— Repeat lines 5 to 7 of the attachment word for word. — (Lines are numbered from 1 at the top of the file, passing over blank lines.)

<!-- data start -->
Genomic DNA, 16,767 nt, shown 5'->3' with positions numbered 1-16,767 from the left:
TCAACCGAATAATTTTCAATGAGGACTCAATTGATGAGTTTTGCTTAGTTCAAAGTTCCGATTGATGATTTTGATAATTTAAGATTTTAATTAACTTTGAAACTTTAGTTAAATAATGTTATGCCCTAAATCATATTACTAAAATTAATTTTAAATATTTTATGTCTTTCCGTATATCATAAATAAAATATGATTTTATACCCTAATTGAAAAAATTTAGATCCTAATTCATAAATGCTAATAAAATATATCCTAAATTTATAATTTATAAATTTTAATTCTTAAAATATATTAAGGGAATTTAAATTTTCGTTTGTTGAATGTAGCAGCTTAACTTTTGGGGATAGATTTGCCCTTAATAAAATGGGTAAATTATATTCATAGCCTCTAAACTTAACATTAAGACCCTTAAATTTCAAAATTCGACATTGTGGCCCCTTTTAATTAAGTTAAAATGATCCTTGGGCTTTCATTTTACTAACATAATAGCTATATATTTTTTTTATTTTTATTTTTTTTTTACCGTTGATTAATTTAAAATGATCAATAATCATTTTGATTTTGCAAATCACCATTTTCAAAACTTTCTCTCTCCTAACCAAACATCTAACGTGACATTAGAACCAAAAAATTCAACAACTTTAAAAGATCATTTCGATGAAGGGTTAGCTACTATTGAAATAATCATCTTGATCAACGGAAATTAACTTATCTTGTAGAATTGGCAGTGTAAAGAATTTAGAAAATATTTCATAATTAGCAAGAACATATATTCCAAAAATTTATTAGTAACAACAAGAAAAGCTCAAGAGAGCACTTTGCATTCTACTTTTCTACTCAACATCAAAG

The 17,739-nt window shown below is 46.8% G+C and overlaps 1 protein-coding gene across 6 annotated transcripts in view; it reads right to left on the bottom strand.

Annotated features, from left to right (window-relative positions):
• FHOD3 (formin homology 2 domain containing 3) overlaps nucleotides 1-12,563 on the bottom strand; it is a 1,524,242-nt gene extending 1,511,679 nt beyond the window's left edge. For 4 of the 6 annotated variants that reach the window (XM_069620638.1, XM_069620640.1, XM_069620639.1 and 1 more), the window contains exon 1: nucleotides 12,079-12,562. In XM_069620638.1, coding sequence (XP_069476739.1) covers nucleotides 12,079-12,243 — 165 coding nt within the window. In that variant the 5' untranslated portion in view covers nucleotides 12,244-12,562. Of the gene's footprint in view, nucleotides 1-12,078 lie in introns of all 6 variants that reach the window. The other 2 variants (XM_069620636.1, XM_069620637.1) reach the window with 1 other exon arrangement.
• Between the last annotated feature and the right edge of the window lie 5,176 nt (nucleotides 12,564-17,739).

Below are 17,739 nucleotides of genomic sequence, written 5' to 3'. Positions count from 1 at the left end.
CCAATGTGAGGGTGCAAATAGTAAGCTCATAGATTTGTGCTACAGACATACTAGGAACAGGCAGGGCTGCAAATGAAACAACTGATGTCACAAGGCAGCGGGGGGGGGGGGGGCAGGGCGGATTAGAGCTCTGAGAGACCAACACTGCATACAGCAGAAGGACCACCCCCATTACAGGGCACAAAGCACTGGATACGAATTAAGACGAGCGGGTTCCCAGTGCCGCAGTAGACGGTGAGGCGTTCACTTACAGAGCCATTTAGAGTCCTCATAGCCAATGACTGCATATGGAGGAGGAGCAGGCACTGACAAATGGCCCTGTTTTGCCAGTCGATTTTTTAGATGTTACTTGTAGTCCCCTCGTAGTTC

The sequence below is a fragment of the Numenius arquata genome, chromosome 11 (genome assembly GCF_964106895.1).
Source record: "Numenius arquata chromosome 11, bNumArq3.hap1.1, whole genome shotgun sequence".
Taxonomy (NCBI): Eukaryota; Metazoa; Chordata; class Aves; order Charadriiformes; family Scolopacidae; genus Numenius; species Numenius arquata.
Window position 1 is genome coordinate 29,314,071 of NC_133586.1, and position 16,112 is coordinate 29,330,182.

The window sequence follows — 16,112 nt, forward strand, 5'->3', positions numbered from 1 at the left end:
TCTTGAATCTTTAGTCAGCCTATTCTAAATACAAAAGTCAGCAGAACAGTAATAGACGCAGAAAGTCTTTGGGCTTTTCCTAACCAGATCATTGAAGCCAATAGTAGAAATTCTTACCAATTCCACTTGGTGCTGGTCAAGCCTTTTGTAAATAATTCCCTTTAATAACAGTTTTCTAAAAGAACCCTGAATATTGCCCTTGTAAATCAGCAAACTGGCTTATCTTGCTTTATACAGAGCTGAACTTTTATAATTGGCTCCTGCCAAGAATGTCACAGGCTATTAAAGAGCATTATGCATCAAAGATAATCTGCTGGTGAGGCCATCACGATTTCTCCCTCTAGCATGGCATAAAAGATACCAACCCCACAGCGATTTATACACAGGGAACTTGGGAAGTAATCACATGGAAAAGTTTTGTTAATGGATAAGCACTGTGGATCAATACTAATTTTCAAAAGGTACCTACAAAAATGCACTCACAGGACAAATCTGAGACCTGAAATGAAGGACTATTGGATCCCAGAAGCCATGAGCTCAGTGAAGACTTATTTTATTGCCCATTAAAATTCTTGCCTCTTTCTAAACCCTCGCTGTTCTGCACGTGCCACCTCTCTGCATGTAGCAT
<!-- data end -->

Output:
• FHOD3 (formin homology 2 domain containing 3) overlaps nucleotides 1-12,563 on the bottom strand; it is a 1,524,242-nt gene extending 1,511,679 nt beyond the window's left edge. For 4 of the 6 annotated variants that reach the window (XM_069620638.1, XM_069620640.1, XM_069620639.1 and 1 more), the window contains exon 1: nucleotides 12,079-12,562. In XM_069620638.1, coding sequence (XP_069476739.1) covers nucleotides 12,079-12,243 — 165 coding nt within the window. In that variant the 5' untranslated portion in view covers nucleotides 12,244-12,562. Of the gene's footprint in view, nucleotides 1-12,078 lie in introns of all 6 variants that reach the window. The other 2 variants (XM_069620636.1, XM_069620637.1) reach the window with 1 other exon arrangement.
• Between the last annotated feature and the right edge of the window lie 5,176 nt (nucleotides 12,564-17,739).

Below are 17,739 nucleotides of genomic sequence, written 5' to 3'. Positions count from 1 at the left end.